61, 500 Glacier Bay National Monument, Alaska..
15, 000 Glacier National Park, Mont_.
144, 000 Grand Portage National Monument, Minn..
9, 400 Grand Teton National Park, Wyo.----
155, 000 Great Sand Dunes National Monument, Colo--
43,000 Great Smoky Mountains National Park, N.C.-Tenn---
200,000 Home of Franklin D. Roosevelt National Historic Site, N.Y.
200,000 Kings Canyon National Park, Calif..
12, 500 36–723—14-pt. 1-17
Lassen Volcanic National Park, Calif..
23, 240 94, 000 5,000
8,500 250,000 72, 000 22, 000 146, 000 35, 320 17,000 262, 200 48, 200
2, 500 250,000 275, 300 194, 402
3, 355, 507 The foregoing amounts, totaling $10.4 million, include funds for land acquisition expenses, such as salaries and general expenses of the land acquis tion staffs, appraisals, title evidence, surveys, etc., and are needed to finance a realistic land acquisition program in fiscal year 1965.
STATEMENT OF Donald E. LEE OF THE NATIONAL PARK SERVICE Mr. Chairman and members of the committee, the supplemental estimate of the National Park Service now under consideration is to provide needed funds for continuing through fiscal year 1965 our land acquisition program having the objective of obtaining those lands most urgently needed for development and management of the authorized park lands. The land acquisition program is a continuing one essential to alleviating a number of complex problems, including the prevention of exploitation, and rounding out areas for park management, protection, and interpretive and development purposes.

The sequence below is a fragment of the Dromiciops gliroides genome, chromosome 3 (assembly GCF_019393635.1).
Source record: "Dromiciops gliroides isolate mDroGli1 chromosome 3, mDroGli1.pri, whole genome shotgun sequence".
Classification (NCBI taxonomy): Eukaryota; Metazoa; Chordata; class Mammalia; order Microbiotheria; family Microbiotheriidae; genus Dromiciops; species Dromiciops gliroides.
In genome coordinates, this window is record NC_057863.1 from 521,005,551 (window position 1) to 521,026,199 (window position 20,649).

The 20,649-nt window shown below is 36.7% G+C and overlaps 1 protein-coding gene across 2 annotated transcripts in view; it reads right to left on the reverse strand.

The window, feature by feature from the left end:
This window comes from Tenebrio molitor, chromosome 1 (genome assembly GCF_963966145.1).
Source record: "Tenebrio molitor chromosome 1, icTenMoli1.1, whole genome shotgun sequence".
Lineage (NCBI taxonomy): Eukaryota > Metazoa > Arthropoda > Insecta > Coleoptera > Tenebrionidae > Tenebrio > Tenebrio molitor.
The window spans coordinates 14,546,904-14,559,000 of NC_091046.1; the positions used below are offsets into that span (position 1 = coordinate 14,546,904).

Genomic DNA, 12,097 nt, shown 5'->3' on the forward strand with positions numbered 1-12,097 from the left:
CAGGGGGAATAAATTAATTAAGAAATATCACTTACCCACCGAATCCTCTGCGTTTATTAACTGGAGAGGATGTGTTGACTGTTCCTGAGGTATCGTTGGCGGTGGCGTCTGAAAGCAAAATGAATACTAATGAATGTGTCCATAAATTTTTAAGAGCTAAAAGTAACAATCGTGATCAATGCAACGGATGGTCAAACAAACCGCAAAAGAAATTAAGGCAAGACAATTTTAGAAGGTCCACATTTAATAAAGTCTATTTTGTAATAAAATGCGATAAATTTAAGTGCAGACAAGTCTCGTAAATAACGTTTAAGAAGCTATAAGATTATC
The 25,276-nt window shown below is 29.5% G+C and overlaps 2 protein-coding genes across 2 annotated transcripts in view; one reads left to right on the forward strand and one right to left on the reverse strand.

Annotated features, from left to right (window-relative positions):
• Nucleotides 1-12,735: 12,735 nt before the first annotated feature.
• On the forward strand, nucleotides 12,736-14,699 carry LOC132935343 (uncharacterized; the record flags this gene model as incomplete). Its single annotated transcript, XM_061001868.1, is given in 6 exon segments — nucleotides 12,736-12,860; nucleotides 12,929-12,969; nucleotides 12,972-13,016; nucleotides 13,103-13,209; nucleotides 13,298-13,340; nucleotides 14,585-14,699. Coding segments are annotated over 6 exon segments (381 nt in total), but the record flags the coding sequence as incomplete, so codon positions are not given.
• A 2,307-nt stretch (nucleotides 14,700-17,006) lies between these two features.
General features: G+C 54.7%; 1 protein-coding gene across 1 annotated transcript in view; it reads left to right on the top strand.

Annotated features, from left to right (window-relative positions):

We are requesting the appropriation of supplemental 1965 funds for this program since our regular 1965 fiscal year budget did not provide an item for land acquisition as had been the case in prior years. Instead it proposed that the item would be included in a 1965 fiscal year supplemental estimate of the Bureau of Outdoor Recreation after the pending land and water conservation fund bill was enacted. As the proposed bill has not had final action and as its probable effective date will not be earlier than January of 1965, it is imperative that these supplemental funds be provided before that time to enable the Service to continue its basic land acquisition program during the year.
The amount of $3 million is requested for Cape Cod National Seashore, Mass. This sum would bring the total available through 1965 to $10,550,000, leaving a balance of $5,450.000 unappropriated of the $16 million authorized by Public Law 87-126. This appropriation is needed to continue the excellent progress made to date in acquiring lands there, almost entirely by purchase agreements with owners.
Another $3.5 million is requested for land acquisition at Padre Island National Seashore, Tex. Establishment of this seashore area was authorized by Public Law 87-712, which also authorized the appropriation of not to exceed $5 million for land acquisition purposes ; $1.5 million of this authorization was provided in the 1964 appropriations. Appraisals, surveys, and title evidence have been obtained; preliminary contracts have been made with owners and negotiations for large holdings are about to commence. The balance of the authorization, $3.5 million requested in this estimate, is needed at once to acquire these large holdings.
We are also requesting $544,493, the remainder of the $937,600 authorized by Public Law 87–362, for the acquisition, preservation, and protection of certain lands in Maryland, opposite Mount Vernon, by the acquisition of lands and scenic easements in order to preserve as nearly as possible the view from George Washington's home in the condition existing during his lifetime and to prevent further intrusion. The expanding population of the Washington metropolitan area is continually creating threats of adverse uses in the territory intended by the Congress to be protected. Pressures continue to build up although the threats have